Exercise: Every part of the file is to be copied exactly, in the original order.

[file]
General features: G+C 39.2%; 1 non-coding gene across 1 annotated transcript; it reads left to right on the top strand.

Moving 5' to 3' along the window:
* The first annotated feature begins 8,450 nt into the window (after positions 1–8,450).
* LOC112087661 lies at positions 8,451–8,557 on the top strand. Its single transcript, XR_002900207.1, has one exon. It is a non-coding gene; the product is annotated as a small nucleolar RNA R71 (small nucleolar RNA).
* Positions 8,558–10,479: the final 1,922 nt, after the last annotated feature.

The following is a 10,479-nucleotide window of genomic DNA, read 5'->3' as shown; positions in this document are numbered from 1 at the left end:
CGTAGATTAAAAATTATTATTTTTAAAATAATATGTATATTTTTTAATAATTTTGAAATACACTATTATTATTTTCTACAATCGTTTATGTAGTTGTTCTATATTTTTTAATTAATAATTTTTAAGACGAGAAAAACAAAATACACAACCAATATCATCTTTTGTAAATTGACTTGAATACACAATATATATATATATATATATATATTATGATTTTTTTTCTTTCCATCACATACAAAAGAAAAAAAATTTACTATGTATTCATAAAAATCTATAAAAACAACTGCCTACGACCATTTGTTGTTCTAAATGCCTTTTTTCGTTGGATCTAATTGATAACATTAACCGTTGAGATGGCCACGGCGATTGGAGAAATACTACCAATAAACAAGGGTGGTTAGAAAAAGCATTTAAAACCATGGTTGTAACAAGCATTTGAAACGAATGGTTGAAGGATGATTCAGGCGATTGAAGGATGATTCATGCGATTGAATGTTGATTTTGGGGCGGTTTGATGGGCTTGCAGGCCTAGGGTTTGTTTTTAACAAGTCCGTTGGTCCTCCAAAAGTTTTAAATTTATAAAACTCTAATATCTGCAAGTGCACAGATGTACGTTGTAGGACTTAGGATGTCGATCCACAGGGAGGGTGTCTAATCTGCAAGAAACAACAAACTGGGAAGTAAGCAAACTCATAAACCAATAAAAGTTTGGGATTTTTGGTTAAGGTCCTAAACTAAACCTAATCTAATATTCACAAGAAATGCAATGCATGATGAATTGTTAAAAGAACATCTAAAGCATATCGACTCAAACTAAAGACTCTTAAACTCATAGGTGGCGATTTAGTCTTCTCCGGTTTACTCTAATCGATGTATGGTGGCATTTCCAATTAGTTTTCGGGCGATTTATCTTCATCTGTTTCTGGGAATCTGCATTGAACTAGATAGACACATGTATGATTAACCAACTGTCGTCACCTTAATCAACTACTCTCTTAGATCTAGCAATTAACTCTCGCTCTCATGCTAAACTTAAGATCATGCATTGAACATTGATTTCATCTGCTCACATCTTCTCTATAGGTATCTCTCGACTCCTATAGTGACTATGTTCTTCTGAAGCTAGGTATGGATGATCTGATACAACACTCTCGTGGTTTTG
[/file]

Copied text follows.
General features: G+C 39.2%; 1 non-coding gene across 1 annotated transcript; it reads left to right on the top strand.

Moving 5' to 3' along the window:
* The first annotated feature begins 8,450 nt into the window (after positions 1–8,450).
* LOC112087661 lies at positions 8,451–8,557 on the top strand. Its single transcript, XR_002900207.1, has one exon. It is a non-coding gene; the product is annotated as a small nucleolar RNA R71 (small nucleolar RNA).
* Positions 8,558–10,479: the final 1,922 nt, after the last annotated feature.

The following is a 10,479-nucleotide window of genomic DNA, read 5'->3' as shown; positions in this document are numbered from 1 at the left end:
CGTAGATTAAAAATTATTATTTTTAAAATAATATGTATATTTTTTAATAATTTTGAAATACACTATTATTATTTTCTACAATCGTTTATGTAGTTGTTCTATATTTTTTAATTAATAATTTTTAAGACGAGAAAAACAAAATACACAACCAATATCATCTTTTGTAAATTGACTTGAATACACAATATATATATATATATATATATATTATGATTTTTTTTCTTTCCATCACATACAAAAGAAAAAAAATTTACTATGTATTCATAAAAATCTATAAAAACAACTGCCTACGACCATTTGTTGTTCTAAATGCCTTTTTTCGTTGGATCTAATTGATAACATTAACCGTTGAGATGGCCACGGCGATTGGAGAAATACTACCAATAAACAAGGGTGGTTAGAAAAAGCATTTAAAACCATGGTTGTAACAAGCATTTGAAACGAATGGTTGAAGGATGATTCAGGCGATTGAAGGATGATTCATGCGATTGAATGTTGATTTTGGGGCGGTTTGATGGGCTTGCAGGCCTAGGGTTTGTTTTTAACAAGTCCGTTGGTCCTCCAAAAGTTTTAAATTTATAAAACTCTAATATCTGCAAGTGCACAGATGTACGTTGTAGGACTTAGGATGTCGATCCACAGGGAGGGTGTCTAATCTGCAAGAAACAACAAACTGGGAAGTAAGCAAACTCATAAACCAATAAAAGTTTGGGATTTTTGGTTAAGGTCCTAAACTAAACCTAATCTAATATTCACAAGAAATGCAATGCATGATGAATTGTTAAAAGAACATCTAAAGCATATCGACTCAAACTAAAGACTCTTAAACTCATAGGTGGCGATTTAGTCTTCTCCGGTTTACTCTAATCGATGTATGGTGGCATTTCCAATTAGTTTTCGGGCGATTTATCTTCATCTGTTTCTGGGAATCTGCATTGAACTAGATAGACACATGTATGATTAACCAACTGTCGTCACCTTAATCAACTACTCTCTTAGATCTAGCAATTAACTCTCGCTCTCATGCTAAACTTAAGATCATGCATTGAACATTGATTTCATCTGCTCACATCTTCTCTATAGGTATCTCTCGACTCCTATAGTGACTATGTTCTTCTGAAGCTAGGTATGGATGATCTGATACAACACTCTCGTGGTTTTG